A Supreme Court ruling has shed new light on contractual disputes on the mammoth Gorgon gas project as Chevron and contractor CKJV fight over $400 million in disputed payments.
A Supreme Court ruling has shed new light on contractual disputes on the mammoth Gorgon gas project as Chevron and contractor CKJV fight over more than $400 million in disputed payments.
“It is uncontroversial that by the conclusion of the contract in 2017, the contract price had risen to over $7.1 billion,” Justice Kenneth Martin said in today’s court ruling.
That was part of an overall blowout in Gorgon’s total cost, from initial estimates of $US37 billion to $US54 billion at its conclusion.
Chevron applied to the Supreme Court in October last year to set aside an arbitral ruling.
The underlying arbitration was commenced by CKJV during 2017, pursuant to dispute resolution provisions in their contract.
The parties were in dispute over Chevron's contention that CKJV had overcharged it, to the tune of some $400 million.
CKJV disputed this and argued instead that Chevron owed it more money than it had paid.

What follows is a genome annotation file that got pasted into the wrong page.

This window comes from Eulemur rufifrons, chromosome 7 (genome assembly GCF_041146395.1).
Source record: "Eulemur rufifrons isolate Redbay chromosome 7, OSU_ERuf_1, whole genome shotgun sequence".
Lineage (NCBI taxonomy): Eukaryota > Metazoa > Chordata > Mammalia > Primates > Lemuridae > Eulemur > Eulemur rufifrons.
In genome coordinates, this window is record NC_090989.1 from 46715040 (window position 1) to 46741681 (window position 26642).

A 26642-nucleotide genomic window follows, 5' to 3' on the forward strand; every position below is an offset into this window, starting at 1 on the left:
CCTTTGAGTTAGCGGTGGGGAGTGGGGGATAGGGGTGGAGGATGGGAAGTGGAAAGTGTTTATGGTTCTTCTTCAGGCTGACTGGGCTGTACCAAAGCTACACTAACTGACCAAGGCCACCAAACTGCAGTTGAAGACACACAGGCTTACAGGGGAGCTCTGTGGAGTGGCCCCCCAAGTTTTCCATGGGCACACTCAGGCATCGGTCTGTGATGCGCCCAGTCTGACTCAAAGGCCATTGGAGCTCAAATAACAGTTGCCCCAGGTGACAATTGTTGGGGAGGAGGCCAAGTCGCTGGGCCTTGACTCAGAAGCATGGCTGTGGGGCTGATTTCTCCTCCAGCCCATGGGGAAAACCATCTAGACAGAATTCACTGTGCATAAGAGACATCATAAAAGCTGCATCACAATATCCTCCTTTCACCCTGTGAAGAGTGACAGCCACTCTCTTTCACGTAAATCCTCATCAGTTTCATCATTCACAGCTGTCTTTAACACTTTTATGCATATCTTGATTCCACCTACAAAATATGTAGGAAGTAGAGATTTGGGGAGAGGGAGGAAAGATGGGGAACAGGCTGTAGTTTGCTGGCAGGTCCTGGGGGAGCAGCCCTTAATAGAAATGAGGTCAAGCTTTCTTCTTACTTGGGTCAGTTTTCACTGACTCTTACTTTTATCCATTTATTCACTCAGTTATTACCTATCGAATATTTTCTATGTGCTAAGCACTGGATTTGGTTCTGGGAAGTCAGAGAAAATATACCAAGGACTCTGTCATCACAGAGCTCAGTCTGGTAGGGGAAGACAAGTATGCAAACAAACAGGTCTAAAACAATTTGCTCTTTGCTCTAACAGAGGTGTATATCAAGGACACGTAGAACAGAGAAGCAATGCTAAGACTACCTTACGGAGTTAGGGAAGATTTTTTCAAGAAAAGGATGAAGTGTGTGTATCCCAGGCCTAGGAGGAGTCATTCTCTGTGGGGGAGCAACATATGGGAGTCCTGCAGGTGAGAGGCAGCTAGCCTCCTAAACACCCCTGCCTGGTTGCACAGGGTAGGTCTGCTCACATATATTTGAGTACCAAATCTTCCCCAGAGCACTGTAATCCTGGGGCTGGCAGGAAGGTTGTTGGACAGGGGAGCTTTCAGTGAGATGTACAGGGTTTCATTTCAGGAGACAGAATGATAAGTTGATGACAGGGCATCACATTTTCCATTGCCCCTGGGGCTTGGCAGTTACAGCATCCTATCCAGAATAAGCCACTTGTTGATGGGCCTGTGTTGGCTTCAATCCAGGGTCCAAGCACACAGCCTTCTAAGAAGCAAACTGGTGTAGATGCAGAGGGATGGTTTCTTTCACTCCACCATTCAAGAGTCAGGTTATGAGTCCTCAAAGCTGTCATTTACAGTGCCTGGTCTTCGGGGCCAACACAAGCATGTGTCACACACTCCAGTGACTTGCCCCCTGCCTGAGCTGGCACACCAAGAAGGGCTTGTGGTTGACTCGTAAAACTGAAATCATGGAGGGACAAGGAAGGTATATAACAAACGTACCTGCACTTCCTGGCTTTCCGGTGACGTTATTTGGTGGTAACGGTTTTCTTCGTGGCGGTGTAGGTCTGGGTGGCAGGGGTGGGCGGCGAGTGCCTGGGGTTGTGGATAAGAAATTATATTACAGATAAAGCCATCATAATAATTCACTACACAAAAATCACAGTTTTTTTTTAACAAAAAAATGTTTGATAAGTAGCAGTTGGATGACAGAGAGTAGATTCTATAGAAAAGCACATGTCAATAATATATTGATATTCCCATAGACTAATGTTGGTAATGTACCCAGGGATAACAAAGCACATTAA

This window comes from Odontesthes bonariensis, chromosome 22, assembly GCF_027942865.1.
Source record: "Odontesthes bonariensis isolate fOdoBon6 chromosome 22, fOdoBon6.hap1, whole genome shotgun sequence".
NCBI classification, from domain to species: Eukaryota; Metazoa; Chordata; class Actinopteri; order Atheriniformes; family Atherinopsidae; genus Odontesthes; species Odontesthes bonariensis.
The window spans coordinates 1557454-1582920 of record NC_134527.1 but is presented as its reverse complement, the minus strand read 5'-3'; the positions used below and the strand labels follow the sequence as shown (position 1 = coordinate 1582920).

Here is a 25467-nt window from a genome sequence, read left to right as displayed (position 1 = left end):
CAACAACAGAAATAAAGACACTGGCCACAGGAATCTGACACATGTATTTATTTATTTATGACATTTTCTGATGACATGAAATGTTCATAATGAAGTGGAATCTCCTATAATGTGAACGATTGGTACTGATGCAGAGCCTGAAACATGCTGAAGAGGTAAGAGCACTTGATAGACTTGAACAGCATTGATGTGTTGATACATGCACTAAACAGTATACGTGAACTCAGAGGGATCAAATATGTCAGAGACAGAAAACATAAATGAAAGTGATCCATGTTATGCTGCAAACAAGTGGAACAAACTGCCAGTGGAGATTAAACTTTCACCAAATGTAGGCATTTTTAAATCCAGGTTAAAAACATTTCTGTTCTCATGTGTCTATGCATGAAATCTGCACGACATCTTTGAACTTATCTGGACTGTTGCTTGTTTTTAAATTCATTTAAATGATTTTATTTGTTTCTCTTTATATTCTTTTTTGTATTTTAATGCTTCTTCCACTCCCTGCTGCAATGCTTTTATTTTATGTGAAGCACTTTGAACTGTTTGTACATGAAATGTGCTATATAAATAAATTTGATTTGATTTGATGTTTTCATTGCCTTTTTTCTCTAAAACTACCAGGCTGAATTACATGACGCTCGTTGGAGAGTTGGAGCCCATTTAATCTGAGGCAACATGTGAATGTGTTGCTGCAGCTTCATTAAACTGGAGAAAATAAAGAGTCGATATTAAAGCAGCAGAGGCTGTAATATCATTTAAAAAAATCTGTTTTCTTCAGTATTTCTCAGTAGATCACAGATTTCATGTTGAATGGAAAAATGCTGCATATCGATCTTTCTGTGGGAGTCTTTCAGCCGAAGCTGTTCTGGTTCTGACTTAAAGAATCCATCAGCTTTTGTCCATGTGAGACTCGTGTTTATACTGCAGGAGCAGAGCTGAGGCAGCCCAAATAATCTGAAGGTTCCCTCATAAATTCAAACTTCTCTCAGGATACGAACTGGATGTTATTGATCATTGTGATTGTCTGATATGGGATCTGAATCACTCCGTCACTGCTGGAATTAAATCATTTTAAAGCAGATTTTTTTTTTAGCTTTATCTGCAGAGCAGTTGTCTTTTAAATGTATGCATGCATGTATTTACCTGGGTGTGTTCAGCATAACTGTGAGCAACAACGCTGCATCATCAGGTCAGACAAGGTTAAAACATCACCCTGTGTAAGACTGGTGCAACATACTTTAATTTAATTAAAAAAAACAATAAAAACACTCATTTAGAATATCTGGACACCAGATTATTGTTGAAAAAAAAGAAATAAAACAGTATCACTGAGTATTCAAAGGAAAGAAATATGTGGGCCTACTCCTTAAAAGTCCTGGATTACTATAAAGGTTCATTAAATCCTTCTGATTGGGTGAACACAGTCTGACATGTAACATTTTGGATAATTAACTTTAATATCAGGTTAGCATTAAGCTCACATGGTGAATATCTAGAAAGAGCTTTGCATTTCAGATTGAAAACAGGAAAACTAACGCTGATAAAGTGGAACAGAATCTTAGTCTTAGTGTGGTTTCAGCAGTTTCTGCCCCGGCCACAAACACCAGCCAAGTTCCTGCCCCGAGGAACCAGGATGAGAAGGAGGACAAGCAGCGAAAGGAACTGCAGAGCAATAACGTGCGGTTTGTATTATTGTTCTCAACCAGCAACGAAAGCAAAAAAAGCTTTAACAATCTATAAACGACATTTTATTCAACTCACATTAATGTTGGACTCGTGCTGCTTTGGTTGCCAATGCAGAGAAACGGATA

After the dispute arose, Chevron withheld from CKJV some reimbursement monies ultimately in excess of $130 million - on the basis of unresolved audit findings and essentially as direct redress by Chevron to recover its contended overpayments.
By 2018, Chevron's total claim had increased to a total of $411 million.
On the flipside, CKJV is seeking that Chevron pay an amount in excess of $130 million.
Today’s Supreme Court ruling disclosed that the ensuing arbitration remains incomplete.
A three-person arbitral tribunal has published two significant interim awards and, in the process, issued over 29 procedural orders to facilitate two major hearings conducted in Perth so far - first in November 2018 and second during August 2020.
Chevron's application to the Supreme Court sought to set aside an arbitral award dated 4 September 2020, which largely concerned the interpretation of the terms of the contract.
Alternatively, Chevron sought to have the question of the arbitral tribunal's jurisdiction determined by the Supreme Court.
Its initial application, to set aside the arbitral award, has been upheld.
“An order should issue to set aside the second interim award of the tribunal of 4 September 2020, on a basis that the tribunal was then functus officio upon all issues of liability at that time,” today's court ruling concluded.
This essentially means the arbitral award dealt with a dispute not contemplated by or not falling within the terms of the submission to arbitration, or contained decisions on matters beyond the scope of the submission to arbitration.